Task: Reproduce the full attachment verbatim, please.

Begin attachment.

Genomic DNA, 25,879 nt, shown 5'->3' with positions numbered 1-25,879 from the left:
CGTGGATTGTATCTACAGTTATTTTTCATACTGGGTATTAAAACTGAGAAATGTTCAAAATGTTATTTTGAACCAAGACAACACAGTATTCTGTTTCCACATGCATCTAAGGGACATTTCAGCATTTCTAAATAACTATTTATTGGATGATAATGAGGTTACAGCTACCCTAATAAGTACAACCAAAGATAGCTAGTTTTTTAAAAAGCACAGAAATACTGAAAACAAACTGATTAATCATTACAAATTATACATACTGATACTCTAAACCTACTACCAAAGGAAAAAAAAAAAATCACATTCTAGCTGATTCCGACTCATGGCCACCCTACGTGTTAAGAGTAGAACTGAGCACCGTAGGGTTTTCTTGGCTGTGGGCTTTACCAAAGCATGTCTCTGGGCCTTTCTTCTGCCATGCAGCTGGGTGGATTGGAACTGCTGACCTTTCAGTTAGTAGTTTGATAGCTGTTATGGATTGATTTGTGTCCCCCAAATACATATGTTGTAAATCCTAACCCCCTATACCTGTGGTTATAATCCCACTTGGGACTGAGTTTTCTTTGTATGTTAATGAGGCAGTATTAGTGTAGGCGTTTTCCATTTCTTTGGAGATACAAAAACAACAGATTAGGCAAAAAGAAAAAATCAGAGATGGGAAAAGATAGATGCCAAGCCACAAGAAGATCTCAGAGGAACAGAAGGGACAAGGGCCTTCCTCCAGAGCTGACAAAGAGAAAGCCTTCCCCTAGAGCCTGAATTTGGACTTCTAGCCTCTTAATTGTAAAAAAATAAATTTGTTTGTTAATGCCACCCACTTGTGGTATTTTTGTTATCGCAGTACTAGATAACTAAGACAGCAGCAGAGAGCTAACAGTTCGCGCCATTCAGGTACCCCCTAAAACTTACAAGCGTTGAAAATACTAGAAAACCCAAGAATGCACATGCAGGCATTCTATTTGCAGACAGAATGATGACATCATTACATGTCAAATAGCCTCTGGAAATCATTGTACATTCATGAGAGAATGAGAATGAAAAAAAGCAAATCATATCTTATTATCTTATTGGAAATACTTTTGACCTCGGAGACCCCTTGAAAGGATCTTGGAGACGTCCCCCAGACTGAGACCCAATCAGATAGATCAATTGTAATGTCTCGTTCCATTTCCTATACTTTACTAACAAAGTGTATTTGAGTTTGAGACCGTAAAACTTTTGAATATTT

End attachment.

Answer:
Genomic DNA, 25,879 nt, shown 5'->3' with positions numbered 1-25,879 from the left:
CGTGGATTGTATCTACAGTTATTTTTCATACTGGGTATTAAAACTGAGAAATGTTCAAAATGTTATTTTGAACCAAGACAACACAGTATTCTGTTTCCACATGCATCTAAGGGACATTTCAGCATTTCTAAATAACTATTTATTGGATGATAATGAGGTTACAGCTACCCTAATAAGTACAACCAAAGATAGCTAGTTTTTTAAAAAGCACAGAAATACTGAAAACAAACTGATTAATCATTACAAATTATACATACTGATACTCTAAACCTACTACCAAAGGAAAAAAAAAAAATCACATTCTAGCTGATTCCGACTCATGGCCACCCTACGTGTTAAGAGTAGAACTGAGCACCGTAGGGTTTTCTTGGCTGTGGGCTTTACCAAAGCATGTCTCTGGGCCTTTCTTCTGCCATGCAGCTGGGTGGATTGGAACTGCTGACCTTTCAGTTAGTAGTTTGATAGCTGTTATGGATTGATTTGTGTCCCCCAAATACATATGTTGTAAATCCTAACCCCCTATACCTGTGGTTATAATCCCACTTGGGACTGAGTTTTCTTTGTATGTTAATGAGGCAGTATTAGTGTAGGCGTTTTCCATTTCTTTGGAGATACAAAAACAACAGATTAGGCAAAAAGAAAAAATCAGAGATGGGAAAAGATAGATGCCAAGCCACAAGAAGATCTCAGAGGAACAGAAGGGACAAGGGCCTTCCTCCAGAGCTGACAAAGAGAAAGCCTTCCCCTAGAGCCTGAATTTGGACTTCTAGCCTCTTAATTGTAAAAAAATAAATTTGTTTGTTAATGCCACCCACTTGTGGTATTTTTGTTATCGCAGTACTAGATAACTAAGACAGCAGCAGAGAGCTAACAGTTCGCGCCATTCAGGTACCCCCTAAAACTTACAAGCGTTGAAAATACTAGAAAACCCAAGAATGCACATGCAGGCATTCTATTTGCAGACAGAATGATGACATCATTACATGTCAAATAGCCTCTGGAAATCATTGTACATTCATGAGAGAATGAGAATGAAAAAAAGCAAATCATATCTTATTATCTTATTGGAAATACTTTTGACCTCGGAGACCCCTTGAAAGGATCTTGGAGACGTCCCCCAGACTGAGACCCAATCAGATAGATCAATTGTAATGTCTCGTTCCATTTCCTATACTTTACTAACAAAGTGTATTTGAGTTTGAGACCGTAAAACTTTTGAATATTT